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Why is the morning after pill so expensive?

UK women pay up to five times as much more for the morning after pill than Europeans – and the UK’s leading pharmacy is refusing to drop its price from £30 over fears of ‘inappropriate use’

“We would not want to be accused of incentivising inappropriate use, and provoking complaints, by significantly reducing the price of this product,” says Mark Donovan, chief pharmacist of Boots. The British chemist has refused to lower the price of the emergency contraceptive pill, touting fears that it would encourage ‘over-use’. Because for some reason, people want to make it more difficult than it already is to access safe, important aspects of healthcare.

Tesco and Superdrug recently halved the cost of the emergency contraception they sell, following an ongoing campaign by the British Pregnancy Advisory Service. The remarks on behalf of Boots – based more on the ideals of anti-choicers rather than even financial incentives – were in response to this campaign. According to the campaign by Bpas, women in the UK can pay up to five times as much as their European counterparts – with 4 percent of women at reproductive age using it each year, that’s a staggering amount. The same contraceptive method is available for as little as seven euros (about £5.50) in France.

According to Buzzfeed News, the cost of manufacturing the drug can cost around £2.

The morning-after pill can be bought in English pharmacies following a consultation with a pharmacist. At present, Boots charges £28.95 for the major emergency contraceptive brand, Levonelle, and £26.75 for its own brand. Superdrug’s version is £13.49, while Tesco’s costs £13.50. Boots is the largest high-street pharmacy in the UK, and 90 per cent of the population lives within 10 minutes of one of their shops, making it a major outlet for people wanting to access services like emergency contraception.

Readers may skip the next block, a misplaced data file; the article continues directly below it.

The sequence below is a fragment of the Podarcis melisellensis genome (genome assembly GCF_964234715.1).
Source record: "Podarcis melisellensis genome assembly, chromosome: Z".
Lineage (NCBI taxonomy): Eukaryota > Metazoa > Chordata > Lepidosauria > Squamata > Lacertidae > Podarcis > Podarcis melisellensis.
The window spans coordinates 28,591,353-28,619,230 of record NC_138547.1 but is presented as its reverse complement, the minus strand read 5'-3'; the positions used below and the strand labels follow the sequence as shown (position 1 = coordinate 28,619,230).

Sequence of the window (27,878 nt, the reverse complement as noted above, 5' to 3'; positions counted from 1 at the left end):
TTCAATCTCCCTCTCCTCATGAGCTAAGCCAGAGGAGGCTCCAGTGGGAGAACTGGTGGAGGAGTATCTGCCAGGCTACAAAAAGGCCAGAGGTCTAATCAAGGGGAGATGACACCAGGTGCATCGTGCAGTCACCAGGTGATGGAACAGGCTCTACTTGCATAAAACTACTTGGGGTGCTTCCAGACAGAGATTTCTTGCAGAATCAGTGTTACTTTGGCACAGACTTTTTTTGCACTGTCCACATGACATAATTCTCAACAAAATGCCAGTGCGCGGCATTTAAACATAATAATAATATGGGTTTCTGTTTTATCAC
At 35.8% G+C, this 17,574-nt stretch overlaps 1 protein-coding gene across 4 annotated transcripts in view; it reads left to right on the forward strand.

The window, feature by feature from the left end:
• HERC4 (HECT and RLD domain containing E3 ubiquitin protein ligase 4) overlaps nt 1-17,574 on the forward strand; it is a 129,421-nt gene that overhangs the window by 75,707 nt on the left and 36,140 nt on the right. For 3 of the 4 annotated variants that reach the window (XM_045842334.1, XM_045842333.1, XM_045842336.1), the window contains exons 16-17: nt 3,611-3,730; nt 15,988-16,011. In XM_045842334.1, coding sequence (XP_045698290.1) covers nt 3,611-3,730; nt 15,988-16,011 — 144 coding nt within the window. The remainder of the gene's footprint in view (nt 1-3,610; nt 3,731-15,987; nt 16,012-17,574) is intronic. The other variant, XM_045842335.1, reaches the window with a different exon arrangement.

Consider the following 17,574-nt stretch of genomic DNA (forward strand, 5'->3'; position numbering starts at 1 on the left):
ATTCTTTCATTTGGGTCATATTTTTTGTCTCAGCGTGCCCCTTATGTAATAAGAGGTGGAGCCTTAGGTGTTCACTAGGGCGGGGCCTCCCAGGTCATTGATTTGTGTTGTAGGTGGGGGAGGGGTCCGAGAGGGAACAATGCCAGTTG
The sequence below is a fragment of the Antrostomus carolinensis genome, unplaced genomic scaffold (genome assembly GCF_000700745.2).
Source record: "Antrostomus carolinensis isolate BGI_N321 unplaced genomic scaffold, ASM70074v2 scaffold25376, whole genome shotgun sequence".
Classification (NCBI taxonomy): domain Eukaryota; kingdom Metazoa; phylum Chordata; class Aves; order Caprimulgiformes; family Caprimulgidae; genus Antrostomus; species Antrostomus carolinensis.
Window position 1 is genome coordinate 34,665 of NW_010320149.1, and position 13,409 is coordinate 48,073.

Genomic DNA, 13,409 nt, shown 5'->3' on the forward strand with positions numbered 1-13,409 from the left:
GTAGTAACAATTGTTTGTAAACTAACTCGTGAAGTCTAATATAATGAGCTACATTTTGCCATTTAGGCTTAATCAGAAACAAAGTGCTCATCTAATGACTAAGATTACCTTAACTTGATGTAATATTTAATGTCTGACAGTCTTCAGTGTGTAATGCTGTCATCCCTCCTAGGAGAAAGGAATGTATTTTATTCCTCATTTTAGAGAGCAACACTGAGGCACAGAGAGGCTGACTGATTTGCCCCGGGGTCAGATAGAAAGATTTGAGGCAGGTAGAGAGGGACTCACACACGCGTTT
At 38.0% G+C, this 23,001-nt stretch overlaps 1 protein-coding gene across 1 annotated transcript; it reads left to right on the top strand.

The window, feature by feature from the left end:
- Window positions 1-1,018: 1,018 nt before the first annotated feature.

For many, emergency contraception is an important line of defence against becoming pregnant. While it can be accessed for free on the NHS following a visit to your GP, it must be taken within 72 hours of having unprotected sex, so time constraints can put pressure on anyone who needs it.

Bpas have called the price a “sexist surcharge”. As with many constraints put on women’s body autonomy when it comes to the likes of accessing abortion – particularly for Northern Irish, Irish and Manx women – and other sexual health services, it alienates poorer women the most.

Katherine O’Brien, head of media at Bpas, reiterated to Dazed that such surcharges penalise the financially strained: “£30 isn’t pocket change – it is a significant sum of money. At Bpas, we see women experiencing unplanned pregnancies who tell us that they simply could not afford to buy emergency contraception, so we know the impact that this extortionate price tag has on women’s lives and their health.”

“The fact that Superdrug and Tesco have both lowered the cost so significantly clearly demonstrates that it would be commercially possible for Boots to do so. There is no excuse,” she added. “Polling has shown that the public support women’s access to affordable emergency contraception. Women believe emergency contraception should only cost around £8.”

“It seems bizarre that in 2017 our leading high-street pharmacy would allow their policy on contraception to be shaped by those with such regressive, out-of-touch views”